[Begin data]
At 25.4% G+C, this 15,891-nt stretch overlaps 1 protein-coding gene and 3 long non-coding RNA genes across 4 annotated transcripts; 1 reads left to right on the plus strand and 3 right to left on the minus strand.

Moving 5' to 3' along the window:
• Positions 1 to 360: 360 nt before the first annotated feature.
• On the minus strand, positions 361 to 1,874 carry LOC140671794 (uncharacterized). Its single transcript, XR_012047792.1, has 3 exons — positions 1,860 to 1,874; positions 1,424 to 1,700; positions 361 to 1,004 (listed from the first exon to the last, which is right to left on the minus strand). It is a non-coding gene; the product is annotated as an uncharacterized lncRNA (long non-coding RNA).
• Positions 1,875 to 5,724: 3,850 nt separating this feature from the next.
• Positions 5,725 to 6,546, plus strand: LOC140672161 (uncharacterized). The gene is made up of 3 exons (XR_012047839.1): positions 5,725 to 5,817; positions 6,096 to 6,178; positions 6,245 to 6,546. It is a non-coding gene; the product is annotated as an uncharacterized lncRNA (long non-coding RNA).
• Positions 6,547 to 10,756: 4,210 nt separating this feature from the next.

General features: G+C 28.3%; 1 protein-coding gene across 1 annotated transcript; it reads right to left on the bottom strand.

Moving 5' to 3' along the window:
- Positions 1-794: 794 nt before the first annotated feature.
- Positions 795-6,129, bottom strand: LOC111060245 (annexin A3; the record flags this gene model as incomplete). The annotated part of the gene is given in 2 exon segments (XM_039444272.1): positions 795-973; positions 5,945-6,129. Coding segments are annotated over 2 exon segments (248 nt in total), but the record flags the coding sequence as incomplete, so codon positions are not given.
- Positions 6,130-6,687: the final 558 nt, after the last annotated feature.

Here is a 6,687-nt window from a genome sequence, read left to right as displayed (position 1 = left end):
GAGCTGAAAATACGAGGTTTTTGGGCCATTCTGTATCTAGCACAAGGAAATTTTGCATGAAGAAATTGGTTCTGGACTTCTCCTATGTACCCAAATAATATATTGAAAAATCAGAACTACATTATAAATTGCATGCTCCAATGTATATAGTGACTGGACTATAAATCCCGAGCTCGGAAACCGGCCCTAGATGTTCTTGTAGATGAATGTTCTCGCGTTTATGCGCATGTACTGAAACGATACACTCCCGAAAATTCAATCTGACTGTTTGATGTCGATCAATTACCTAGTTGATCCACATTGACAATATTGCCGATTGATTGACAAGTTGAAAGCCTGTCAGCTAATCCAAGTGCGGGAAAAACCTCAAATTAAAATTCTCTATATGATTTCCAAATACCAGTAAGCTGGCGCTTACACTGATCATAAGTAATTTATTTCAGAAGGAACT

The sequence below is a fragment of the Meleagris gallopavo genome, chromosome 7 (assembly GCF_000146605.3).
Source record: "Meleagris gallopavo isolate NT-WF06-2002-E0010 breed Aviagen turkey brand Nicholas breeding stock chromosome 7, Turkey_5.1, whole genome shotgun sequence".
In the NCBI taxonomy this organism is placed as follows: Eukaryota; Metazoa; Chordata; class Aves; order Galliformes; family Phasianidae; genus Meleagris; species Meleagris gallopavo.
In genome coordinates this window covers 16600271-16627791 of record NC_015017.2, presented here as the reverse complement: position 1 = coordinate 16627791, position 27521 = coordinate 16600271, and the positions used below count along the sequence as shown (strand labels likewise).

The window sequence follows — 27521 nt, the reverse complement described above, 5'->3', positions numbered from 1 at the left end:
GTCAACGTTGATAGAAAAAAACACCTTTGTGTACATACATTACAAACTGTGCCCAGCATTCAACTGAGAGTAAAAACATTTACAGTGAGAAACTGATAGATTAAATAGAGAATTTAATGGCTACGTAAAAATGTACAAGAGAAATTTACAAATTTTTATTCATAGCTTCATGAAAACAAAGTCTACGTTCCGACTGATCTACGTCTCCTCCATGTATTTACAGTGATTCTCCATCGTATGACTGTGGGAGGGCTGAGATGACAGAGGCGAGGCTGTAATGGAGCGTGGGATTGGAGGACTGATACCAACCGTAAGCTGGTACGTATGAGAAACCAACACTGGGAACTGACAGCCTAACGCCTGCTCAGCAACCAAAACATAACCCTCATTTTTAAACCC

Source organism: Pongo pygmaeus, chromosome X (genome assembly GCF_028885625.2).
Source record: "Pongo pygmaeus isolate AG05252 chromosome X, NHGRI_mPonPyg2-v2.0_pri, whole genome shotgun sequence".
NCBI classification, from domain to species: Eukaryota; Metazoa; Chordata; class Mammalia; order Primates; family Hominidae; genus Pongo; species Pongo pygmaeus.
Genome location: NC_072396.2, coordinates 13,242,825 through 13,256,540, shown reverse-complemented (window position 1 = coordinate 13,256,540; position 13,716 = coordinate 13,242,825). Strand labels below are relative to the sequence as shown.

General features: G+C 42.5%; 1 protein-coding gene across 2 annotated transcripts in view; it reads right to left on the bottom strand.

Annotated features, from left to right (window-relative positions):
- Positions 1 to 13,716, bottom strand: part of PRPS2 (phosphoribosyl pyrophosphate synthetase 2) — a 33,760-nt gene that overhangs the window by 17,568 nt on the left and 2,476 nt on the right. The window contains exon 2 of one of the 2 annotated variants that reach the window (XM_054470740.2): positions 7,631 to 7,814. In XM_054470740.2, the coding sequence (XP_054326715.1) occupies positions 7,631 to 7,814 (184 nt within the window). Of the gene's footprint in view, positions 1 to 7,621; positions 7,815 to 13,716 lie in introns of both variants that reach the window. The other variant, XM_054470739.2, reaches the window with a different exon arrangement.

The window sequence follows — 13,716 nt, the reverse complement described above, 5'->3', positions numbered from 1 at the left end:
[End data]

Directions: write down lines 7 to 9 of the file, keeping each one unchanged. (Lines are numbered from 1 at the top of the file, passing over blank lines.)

• Positions 6,547 to 10,756: 4,210 nt separating this feature from the next.

General features: G+C 28.3%; 1 protein-coding gene across 1 annotated transcript; it reads right to left on the bottom strand.

Moving 5' to 3' along the window: